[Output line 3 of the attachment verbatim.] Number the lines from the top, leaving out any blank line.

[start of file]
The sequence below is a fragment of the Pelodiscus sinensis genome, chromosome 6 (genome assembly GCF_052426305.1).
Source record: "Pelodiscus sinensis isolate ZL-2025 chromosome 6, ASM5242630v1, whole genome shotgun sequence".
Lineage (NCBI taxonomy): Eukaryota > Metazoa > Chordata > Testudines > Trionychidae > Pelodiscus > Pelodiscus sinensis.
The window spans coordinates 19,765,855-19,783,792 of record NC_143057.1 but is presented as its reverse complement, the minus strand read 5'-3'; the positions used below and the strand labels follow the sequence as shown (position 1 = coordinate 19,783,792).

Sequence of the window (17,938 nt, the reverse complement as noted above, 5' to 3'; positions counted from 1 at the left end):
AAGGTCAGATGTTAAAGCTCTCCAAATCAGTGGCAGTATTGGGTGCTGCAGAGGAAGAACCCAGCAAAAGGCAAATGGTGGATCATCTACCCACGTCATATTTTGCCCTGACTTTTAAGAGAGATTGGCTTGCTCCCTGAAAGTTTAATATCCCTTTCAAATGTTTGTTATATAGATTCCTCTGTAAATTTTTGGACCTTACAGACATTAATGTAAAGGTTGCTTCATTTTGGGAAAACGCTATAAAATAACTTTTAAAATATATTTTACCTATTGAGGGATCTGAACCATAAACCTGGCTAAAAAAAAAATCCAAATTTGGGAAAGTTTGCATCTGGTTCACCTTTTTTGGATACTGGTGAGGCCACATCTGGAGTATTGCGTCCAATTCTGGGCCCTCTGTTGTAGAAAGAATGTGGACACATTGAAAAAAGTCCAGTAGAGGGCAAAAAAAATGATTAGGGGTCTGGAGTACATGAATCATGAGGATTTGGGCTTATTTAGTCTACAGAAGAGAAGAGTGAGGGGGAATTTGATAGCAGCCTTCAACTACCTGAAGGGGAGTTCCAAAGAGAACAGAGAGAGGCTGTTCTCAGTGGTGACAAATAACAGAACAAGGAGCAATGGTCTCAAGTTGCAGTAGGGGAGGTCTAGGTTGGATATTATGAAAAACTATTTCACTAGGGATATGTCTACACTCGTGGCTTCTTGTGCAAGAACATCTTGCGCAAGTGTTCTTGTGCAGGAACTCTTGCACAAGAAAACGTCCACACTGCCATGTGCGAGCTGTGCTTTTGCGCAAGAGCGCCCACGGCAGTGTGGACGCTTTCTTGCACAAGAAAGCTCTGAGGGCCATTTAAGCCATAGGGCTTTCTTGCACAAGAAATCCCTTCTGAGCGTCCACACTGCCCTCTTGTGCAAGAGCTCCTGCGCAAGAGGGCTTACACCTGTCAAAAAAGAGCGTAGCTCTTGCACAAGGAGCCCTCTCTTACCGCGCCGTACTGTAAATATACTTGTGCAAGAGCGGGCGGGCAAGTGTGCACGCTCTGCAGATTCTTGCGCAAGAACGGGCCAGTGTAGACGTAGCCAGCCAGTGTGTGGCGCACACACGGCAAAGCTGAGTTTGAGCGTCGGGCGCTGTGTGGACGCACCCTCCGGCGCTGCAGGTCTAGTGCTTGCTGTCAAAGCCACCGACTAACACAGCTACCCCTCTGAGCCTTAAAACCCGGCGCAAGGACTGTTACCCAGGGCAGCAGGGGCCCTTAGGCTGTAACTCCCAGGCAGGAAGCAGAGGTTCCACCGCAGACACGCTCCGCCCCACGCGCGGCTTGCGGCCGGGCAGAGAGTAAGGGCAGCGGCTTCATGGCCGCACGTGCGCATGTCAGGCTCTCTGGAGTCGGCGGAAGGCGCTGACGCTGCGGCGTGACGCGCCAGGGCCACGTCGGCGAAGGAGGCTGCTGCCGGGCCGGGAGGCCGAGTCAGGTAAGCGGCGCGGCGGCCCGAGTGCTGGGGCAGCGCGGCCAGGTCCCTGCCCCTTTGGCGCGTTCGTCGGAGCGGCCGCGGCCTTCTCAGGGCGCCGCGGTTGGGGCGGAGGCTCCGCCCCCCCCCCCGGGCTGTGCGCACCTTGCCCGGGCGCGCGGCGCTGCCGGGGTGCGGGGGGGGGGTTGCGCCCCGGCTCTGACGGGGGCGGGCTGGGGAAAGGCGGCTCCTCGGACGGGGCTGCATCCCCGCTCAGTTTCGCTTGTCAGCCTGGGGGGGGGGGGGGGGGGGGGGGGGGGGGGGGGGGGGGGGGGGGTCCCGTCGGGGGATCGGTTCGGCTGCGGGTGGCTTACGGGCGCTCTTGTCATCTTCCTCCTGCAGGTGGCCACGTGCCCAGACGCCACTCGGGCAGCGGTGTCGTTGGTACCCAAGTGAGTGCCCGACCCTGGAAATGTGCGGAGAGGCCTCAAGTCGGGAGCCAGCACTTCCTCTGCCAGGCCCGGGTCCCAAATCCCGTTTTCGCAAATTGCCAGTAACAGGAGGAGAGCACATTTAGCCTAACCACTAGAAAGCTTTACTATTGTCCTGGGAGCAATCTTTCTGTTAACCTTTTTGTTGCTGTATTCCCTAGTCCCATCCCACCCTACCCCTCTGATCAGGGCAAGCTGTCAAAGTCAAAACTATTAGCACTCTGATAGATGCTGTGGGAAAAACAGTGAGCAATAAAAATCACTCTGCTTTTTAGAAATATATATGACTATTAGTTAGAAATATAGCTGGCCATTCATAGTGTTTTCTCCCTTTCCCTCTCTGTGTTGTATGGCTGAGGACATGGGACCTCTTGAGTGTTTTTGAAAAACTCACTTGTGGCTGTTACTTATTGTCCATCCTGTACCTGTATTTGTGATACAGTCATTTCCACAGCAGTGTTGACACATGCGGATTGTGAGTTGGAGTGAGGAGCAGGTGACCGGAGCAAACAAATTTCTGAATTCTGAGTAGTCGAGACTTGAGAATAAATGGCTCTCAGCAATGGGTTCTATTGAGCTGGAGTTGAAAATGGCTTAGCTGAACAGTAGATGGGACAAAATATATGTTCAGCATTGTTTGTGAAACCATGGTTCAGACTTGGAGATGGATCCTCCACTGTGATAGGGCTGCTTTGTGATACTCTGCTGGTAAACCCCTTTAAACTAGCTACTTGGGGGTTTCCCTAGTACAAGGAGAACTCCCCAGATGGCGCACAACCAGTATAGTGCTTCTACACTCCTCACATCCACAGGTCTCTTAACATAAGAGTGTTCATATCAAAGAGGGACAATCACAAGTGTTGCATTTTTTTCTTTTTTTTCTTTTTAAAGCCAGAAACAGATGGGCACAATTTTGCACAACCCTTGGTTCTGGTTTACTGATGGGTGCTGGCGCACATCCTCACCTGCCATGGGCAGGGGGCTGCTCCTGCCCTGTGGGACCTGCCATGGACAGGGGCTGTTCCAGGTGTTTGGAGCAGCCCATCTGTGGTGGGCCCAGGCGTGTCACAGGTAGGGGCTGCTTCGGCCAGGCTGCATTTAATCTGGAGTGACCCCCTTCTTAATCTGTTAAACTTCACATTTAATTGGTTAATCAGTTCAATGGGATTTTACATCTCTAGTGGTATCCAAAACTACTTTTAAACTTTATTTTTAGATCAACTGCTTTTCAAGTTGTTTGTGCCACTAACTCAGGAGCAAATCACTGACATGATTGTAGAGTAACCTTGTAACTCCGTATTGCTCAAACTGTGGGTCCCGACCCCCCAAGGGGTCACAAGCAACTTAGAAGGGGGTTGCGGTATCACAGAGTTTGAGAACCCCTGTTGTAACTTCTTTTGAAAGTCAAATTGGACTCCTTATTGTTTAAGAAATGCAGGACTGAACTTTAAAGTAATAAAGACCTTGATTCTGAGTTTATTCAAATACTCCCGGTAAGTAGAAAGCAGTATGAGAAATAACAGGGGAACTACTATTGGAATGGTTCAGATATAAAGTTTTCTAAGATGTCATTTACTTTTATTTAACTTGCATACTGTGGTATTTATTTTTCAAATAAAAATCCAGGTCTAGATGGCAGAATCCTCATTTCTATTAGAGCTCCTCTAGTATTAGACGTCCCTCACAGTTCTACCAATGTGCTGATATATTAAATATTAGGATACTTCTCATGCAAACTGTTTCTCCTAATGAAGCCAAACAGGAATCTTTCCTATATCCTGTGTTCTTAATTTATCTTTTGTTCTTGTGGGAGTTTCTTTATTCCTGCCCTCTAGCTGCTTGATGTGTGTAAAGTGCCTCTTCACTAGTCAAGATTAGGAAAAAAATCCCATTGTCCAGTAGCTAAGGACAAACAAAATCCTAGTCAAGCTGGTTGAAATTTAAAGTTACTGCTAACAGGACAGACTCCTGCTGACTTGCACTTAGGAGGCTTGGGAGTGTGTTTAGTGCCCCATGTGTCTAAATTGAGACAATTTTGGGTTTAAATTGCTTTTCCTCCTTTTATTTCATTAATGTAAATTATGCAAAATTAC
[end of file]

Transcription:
Lineage (NCBI taxonomy): Eukaryota > Metazoa > Chordata > Testudines > Trionychidae > Pelodiscus > Pelodiscus sinensis.